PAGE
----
What’s the Queen’s opinion about the deficit? Does the Queen favour higher taxes and more government spending – a Keynesian approach, or is she more on the side of the right, considering a lower spending approach to be more appropriate to directly cut the deficit and get the country on track?

    What’s the Queen’s opinion on the legalisation of cannabis? Of other drugs? On the bedroom tax, the proposed “snoopers charter”, the arms embargo on Syria, the Iraq War, the Afghanisatan war, animal testing, stem-cell research, tax avoidance, free schools, …

    You can repeat the above for pretty much any member of the royal family, although I concede we do know some of Prince Charles’ entirely idiotic opinions about homeopathy.

    The above isn’t actually an argument for or against the monarchy, it’s simply an observation. People prefer the monarchy to politicians because politicians actually have to do things and offer solutions – and inevitably these aren’t going to please all of the people all of the time. If you want an elected head of state you’ll have to put up with the fact that you’ll want him or her to actually do things, and that you won’t like them. That’s democracy, live with it.

  • Eddie Sammon 27th May '13 - 9:33am

    Oh and sorry Matthew, with regards to your new group: as much as I am a fan of your aim, I don’t actually believe in internal pressure groups. I think Lib Dem Voice should be the grassroots pressure group for everyone and that the central office should respond to campaigns conducted on here.

    I worry about factionism, cronyism, the restriction of communication and the stigma that can result from joining or not joining a party group.

  • Eddie Sammon 27th May '13 - 9:35am

    Plus the money from joining the different groups, it has to be said. And the takeover tendencies.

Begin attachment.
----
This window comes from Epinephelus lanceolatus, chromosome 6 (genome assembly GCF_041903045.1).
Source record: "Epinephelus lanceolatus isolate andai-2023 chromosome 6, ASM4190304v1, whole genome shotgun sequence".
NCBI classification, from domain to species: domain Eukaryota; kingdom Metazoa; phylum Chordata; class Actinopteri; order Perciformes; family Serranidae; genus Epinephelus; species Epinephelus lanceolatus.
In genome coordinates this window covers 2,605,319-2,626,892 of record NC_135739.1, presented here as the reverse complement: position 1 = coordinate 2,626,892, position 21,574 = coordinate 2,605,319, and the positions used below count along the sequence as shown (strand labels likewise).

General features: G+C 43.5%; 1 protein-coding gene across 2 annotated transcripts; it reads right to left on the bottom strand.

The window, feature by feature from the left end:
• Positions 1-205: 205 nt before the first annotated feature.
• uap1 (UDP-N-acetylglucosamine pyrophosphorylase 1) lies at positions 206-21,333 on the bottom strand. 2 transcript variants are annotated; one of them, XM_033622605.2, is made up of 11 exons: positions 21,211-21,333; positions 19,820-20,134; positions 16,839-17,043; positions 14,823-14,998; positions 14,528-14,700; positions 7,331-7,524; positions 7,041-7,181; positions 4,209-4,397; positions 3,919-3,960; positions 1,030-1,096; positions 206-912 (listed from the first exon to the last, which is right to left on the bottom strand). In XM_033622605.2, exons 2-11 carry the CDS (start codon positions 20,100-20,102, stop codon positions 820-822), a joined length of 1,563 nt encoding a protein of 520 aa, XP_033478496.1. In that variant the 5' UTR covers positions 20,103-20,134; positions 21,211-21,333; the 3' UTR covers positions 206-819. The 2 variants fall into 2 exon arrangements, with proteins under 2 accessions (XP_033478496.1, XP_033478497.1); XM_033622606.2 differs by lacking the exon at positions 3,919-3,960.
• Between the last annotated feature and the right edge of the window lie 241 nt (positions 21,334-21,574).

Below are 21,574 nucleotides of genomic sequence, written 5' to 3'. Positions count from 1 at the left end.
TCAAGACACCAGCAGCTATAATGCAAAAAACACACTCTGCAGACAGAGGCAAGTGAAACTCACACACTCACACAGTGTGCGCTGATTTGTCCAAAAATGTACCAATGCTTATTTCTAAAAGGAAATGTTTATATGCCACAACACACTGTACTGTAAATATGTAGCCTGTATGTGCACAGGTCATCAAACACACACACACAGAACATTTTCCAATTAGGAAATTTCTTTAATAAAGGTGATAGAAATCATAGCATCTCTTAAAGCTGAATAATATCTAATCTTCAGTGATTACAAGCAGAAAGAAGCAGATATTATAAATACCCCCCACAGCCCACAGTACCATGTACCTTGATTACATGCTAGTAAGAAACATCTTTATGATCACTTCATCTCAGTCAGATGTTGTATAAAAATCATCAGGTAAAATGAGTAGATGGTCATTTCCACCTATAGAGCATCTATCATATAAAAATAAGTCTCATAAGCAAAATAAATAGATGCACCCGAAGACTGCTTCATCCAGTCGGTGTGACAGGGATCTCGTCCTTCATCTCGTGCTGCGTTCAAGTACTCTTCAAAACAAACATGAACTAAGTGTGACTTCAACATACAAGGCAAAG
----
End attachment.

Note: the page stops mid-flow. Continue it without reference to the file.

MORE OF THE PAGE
• Mathew Hulbert 27th May '13 - 9:44am

    Great to see a hearty debate about this issue taking place already and to read of a number of people sympathetic to the Republican cause…I hope you’ll all get involved!
    Leekliberal, we could attract so many new tourists if we could open all the palaces, gardens and homes to the public; therefore a republic would indeed be good for tourism.
    Simon, it’s very debatable whether the Monarchy has ‘real powers’ or not, I believe it does actually, but beyond that you make some god points…in an article this short it was impossible to cover every reason for not having a Royal Family.
    Eddie, am glad to hear you’re enthusiastic about the cause, but sorry you’re not keen on getting involved in the group.
    There is currently no plans to charge people to be involved and we’re not a faction, we’re a campaign. This isn’t a left/right thing, this is about moving forward to a democratic alternative to the monarchy.
    Mathew.

  • Chris – good argument about France. A quick check on the stats indicate France gets nearly three times more tourists than the UK, and the Palace of Versailles attracts 10 times as many tourists than Buckingham Palace.

    Simon – yes, the worst feature of the monarchy is that it reinforces the British class system, and the belief among a large minority that some people are entitled to a privileged life away from the masses.

    The problem is – most people don’t want to hear this. A very effective PR campaign since 1997, helped by the Royal Wedding, Jubilee, and the London Olympics, has created the perception that the royals are central to ‘brand Britain’. 9 out of 10 voters are “satisfied” with the job the Queen does.

    I suspect a majority on the left and centre-left of UK politics are anti-royalist, but don’t dare to say so in public.

  • Brenda Lana Smith 27th May '13 - 10:03am

    An interesting welcome possibility of Britain democratically having a lesbian, or a gay, or a bisexual, or a trans-person, or an intersex, or a person of colour as head of state crosses my mind—c’est la vie…

  • Melanie Harvey 27th May '13 - 11:46am